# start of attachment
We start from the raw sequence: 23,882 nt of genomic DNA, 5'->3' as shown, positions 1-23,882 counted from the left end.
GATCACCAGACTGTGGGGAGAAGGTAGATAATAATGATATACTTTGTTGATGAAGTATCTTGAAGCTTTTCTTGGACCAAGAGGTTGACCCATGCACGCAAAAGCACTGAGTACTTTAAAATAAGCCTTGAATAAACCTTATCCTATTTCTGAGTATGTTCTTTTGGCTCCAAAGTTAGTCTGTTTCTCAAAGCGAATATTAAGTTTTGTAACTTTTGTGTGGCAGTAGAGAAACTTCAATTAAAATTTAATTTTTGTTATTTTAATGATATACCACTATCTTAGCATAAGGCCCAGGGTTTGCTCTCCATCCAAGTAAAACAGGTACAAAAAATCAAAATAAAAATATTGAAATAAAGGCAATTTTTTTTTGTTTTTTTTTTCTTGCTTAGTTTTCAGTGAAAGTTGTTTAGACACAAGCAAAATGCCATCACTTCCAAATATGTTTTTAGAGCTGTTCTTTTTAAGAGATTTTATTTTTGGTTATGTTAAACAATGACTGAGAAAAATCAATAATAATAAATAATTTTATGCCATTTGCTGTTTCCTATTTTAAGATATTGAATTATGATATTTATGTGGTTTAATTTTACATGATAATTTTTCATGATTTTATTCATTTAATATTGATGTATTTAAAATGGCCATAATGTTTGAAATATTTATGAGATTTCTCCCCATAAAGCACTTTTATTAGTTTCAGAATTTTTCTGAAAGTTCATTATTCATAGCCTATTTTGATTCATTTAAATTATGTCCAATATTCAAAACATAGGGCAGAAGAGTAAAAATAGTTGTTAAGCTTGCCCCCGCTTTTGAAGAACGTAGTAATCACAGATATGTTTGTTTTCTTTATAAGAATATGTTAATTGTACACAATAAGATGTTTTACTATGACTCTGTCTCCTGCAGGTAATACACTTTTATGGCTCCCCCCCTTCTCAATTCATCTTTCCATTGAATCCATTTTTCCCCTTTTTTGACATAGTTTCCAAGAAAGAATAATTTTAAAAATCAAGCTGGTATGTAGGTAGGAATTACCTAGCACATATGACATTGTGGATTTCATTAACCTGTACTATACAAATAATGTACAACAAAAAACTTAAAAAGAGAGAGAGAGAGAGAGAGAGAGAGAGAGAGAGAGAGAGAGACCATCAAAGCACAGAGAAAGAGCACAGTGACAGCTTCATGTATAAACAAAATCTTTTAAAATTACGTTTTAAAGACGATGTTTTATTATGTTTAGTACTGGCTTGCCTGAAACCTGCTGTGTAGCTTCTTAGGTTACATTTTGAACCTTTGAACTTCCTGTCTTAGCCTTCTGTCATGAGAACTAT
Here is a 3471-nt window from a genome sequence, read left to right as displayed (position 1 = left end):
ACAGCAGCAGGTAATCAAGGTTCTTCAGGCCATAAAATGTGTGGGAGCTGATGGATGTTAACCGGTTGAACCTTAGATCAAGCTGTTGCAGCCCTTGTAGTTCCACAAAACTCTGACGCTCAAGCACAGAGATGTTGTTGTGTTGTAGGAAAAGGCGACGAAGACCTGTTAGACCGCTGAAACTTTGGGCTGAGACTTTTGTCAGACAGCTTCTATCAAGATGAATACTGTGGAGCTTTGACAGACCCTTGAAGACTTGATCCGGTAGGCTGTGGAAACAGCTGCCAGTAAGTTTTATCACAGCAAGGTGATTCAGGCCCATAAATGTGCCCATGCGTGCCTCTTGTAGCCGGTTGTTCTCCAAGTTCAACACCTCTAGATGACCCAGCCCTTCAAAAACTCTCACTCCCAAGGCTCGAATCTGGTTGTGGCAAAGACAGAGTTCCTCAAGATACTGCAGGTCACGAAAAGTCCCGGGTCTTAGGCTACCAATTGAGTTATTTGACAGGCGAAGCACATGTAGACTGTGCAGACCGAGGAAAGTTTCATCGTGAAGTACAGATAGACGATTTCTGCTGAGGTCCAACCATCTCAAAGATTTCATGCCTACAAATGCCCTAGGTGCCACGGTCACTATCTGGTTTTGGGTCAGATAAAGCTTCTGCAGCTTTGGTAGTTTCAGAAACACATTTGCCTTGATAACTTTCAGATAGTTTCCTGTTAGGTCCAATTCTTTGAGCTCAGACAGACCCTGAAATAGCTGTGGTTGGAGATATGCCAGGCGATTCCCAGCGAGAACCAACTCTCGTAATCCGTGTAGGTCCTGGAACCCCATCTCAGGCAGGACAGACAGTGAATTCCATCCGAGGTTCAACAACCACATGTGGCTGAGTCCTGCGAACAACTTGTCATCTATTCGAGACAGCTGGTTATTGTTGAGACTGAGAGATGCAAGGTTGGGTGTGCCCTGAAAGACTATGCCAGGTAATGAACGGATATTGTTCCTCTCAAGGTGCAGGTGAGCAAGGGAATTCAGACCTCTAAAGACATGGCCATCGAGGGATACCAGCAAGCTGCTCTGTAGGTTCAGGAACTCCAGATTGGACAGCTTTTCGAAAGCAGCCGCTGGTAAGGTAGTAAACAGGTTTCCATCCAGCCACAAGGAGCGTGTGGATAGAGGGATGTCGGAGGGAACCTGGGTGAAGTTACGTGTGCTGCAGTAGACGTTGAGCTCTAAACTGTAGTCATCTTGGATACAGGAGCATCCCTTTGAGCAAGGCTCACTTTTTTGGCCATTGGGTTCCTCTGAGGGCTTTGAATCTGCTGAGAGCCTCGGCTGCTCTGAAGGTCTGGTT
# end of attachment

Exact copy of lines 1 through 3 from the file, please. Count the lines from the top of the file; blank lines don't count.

We start from the raw sequence: 23,882 nt of genomic DNA, 5'->3' as shown, positions 1-23,882 counted from the left end.
GATCACCAGACTGTGGGGAGAAGGTAGATAATAATGATATACTTTGTTGATGAAGTATCTTGAAGCTTTTCTTGGACCAAGAGGTTGACCCATGCACGCAAAAGCACTGAGTACTTTAAAATAAGCCTTGAATAAACCTTATCCTATTTCTGAGTATGTTCTTTTGGCTCCAAAGTTAGTCTGTTTCTCAAAGCGAATATTAAGTTTTGTAACTTTTGTGTGGCAGTAGAGAAACTTCAATTAAAATTTAATTTTTGTTATTTTAATGATATACCACTATCTTAGCATAAGGCCCAGGGTTTGCTCTCCATCCAAGTAAAACAGGTACAAAAAATCAAAATAAAAATATTGAAATAAAGGCAATTTTTTTTTGTTTTTTTTTTCTTGCTTAGTTTTCAGTGAAAGTTGTTTAGACACAAGCAAAATGCCATCACTTCCAAATATGTTTTTAGAGCTGTTCTTTTTAAGAGATTTTATTTTTGGTTATGTTAAACAATGACTGAGAAAAATCAATAATAATAAATAATTTTATGCCATTTGCTGTTTCCTATTTTAAGATATTGAATTATGATATTTATGTGGTTTAATTTTACATGATAATTTTTCATGATTTTATTCATTTAATATTGATGTATTTAAAATGGCCATAATGTTTGAAATATTTATGAGATTTCTCCCCATAAAGCACTTTTATTAGTTTCAGAATTTTTCTGAAAGTTCATTATTCATAGCCTATTTTGATTCATTTAAATTATGTCCAATATTCAAAACATAGGGCAGAAGAGTAAAAATAGTTGTTAAGCTTGCCCCCGCTTTTGAAGAACGTAGTAATCACAGATATGTTTGTTTTCTTTATAAGAATATGTTAATTGTACACAATAAGATGTTTTACTATGACTCTGTCTCCTGCAGGTAATACACTTTTATGGCTCCCCCCCTTCTCAATTCATCTTTCCATTGAATCCATTTTTCCCCTTTTTTGACATAGTTTCCAAGAAAGAATAATTTTAAAAATCAAGCTGGTATGTAGGTAGGAATTACCTAGCACATATGACATTGTGGATTTCATTAACCTGTACTATACAAATAATGTACAACAAAAAACTTAAAAAGAGAGAGAGAGAGAGAGAGAGAGAGAGAGAGAGAGAGAGAGACCATCAAAGCACAGAGAAAGAGCACAGTGACAGCTTCATGTATAAACAAAATCTTTTAAAATTACGTTTTAAAGACGATGTTTTATTATGTTTAGTACTGGCTTGCCTGAAACCTGCTGTGTAGCTTCTTAGGTTACATTTTGAACCTTTGAACTTCCTGTCTTAGCCTTCTGTCATGAGAACTAT
Here is a 3471-nt window from a genome sequence, read left to right as displayed (position 1 = left end):